Recording scheme data feeds in to prize-winning research

Data from the Soldierflies and Allies Recording Scheme, along with data from many other recording schemes, has recently featured in two prize-winning conference posters.

At the end of 2015, Charlie Outhwaite and colleagues (Gary Powney, Tom August and Nick Isaac) presented a poster at the British Ecological Society conference: "Monitoring the UK's less well-studied species using biological records". This looked at how to assess trends in species for which there are relatively few records (compared to groups like birds and butterflies). Soldierflies and allies were one of the groups included, among a range of others. Of the 7,493 species modelled, data was not sufficient to produce a reliable result in almost 80% of cases. Where data could be modelled well, it showed an overall decline of 15% across all species groups. Analaysis for the soldierfly group show that over half of the 28 species assessed are declining, and less than a quarter are increasing. This poster was runner-up as 'Best Poster' at the conference - for more details and to download a copy of the poster go to the CEH blog.

Part of the poster by Outhwaite and colleagues
An extract of the poster by Charlie Outhwaite and colleages

And on the other side of the world, Suzanna Mason and colleagues (Georgina Palmer, Simon Gillings, Jane Hill, Chris Thomas, Richard Fox, and Tom Oliver) presented a poster in Tasmania, at the "Species on the Move" conference in February: "Geographical range margins of a wide range of British taxonomic groups continue to shift polewards". This also analysed a wide range of 21 different invertebrate groups, including soldierflies, to look for evidence of range change, and to see if the amount of change varied between groups. For the vast majority (but not all) of the groups analysed there is a clear trend for ranges to move northwards in the UK, but the amount of change does vary between groups. In the case of soldierflies and allies the data does not show as substantial a change as in groups such as caddisflies and aquatic bugs, for instance. This poster won an award as 'Outstanding Student Poster' at the conference. The poster itself can be downloaded here, and a related research paper is freely available as part of the BRC 50th anniversary issue of the Biological Journal of the Linnaean Society.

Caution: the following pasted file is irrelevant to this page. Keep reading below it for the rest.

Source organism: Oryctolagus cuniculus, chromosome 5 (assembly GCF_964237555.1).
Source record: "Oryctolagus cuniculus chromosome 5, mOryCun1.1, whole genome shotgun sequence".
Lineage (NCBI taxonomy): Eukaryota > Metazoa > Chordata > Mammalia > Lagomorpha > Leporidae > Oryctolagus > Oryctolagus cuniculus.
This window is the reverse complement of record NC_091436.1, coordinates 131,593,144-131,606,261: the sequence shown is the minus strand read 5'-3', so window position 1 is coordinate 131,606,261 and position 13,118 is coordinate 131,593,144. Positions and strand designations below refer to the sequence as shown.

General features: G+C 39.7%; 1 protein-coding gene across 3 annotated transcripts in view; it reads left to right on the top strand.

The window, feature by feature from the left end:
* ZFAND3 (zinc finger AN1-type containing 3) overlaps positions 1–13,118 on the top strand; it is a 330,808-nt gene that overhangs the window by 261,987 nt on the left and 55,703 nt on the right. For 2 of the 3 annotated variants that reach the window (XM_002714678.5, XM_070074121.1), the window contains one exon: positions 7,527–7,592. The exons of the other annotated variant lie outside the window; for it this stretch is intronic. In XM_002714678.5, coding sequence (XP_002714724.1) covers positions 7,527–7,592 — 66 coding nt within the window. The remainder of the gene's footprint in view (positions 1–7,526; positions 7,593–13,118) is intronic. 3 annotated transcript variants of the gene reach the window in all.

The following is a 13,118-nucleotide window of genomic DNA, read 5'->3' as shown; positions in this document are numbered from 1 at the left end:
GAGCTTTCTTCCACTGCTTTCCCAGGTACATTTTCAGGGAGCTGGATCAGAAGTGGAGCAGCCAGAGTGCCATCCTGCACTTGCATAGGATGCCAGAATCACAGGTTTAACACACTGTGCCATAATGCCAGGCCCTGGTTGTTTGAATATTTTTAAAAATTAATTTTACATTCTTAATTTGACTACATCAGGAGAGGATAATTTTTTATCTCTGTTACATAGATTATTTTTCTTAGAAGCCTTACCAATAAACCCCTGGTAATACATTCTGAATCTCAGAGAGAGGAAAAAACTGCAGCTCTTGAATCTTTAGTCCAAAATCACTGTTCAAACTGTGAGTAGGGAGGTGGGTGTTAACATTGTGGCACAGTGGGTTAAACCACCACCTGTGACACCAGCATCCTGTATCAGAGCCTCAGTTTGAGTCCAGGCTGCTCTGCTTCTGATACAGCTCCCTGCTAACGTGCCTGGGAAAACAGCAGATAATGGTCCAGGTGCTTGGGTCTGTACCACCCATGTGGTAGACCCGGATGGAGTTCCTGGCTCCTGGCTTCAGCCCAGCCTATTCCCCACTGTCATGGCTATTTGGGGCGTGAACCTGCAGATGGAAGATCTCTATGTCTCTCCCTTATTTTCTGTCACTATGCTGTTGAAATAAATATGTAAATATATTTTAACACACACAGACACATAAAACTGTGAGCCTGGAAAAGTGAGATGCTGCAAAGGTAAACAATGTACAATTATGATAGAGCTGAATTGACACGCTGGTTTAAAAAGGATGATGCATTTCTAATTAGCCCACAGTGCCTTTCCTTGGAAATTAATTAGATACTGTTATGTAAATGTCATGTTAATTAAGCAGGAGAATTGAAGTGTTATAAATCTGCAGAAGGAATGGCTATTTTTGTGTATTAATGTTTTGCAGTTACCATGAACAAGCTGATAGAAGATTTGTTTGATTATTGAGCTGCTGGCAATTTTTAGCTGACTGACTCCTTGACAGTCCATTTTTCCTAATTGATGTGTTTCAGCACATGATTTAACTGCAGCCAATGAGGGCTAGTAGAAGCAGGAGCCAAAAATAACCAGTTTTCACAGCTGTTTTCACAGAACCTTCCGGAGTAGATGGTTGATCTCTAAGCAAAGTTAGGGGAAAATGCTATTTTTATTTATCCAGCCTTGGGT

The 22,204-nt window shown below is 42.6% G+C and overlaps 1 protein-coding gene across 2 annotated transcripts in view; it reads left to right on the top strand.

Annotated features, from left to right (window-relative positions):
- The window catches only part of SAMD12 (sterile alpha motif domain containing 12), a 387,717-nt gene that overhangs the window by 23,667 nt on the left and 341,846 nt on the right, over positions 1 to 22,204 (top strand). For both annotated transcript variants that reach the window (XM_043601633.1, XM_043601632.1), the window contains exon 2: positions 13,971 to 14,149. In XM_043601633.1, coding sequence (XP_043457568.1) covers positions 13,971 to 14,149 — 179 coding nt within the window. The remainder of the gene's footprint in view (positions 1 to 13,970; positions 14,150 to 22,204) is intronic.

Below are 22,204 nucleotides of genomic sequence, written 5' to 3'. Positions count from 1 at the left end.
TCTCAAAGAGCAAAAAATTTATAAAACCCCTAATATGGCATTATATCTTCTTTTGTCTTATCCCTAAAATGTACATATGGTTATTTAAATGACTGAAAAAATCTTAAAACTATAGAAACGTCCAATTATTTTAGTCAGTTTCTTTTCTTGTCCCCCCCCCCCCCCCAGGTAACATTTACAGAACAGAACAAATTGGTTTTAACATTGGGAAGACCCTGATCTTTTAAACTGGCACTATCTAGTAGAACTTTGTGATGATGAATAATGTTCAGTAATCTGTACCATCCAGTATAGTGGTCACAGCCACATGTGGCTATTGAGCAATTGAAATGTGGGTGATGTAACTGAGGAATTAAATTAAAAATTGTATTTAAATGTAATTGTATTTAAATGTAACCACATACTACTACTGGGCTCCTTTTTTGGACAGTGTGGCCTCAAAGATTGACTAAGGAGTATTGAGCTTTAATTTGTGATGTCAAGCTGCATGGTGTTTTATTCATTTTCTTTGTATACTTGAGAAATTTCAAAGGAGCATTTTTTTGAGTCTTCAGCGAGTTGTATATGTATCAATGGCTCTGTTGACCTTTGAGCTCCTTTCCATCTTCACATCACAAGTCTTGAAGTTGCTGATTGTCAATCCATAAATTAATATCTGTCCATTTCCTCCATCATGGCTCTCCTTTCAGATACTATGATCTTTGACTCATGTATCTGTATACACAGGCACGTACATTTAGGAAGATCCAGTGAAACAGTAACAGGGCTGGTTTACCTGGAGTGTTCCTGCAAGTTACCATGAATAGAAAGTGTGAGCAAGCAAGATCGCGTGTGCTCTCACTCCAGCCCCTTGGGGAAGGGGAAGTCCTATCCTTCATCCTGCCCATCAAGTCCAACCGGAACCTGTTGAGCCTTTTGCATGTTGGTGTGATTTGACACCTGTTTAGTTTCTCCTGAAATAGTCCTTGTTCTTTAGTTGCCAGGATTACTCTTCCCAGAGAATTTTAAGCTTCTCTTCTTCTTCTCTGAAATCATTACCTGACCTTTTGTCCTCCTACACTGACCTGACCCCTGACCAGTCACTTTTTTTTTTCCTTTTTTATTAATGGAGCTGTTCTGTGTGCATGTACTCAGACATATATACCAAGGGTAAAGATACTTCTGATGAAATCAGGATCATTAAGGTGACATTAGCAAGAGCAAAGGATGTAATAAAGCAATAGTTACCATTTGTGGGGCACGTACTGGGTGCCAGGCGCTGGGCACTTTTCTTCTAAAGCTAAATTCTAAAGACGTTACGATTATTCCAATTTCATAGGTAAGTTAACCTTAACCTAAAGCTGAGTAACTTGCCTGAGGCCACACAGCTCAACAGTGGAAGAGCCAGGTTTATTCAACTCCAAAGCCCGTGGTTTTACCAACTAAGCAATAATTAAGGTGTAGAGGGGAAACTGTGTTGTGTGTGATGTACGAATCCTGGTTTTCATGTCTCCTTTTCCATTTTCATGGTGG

Suzanna Mason and prize-winning poster

Thanks to all who send in records to recording schemes, and it's great that the data can be used by researchers to help track what is happening to our species.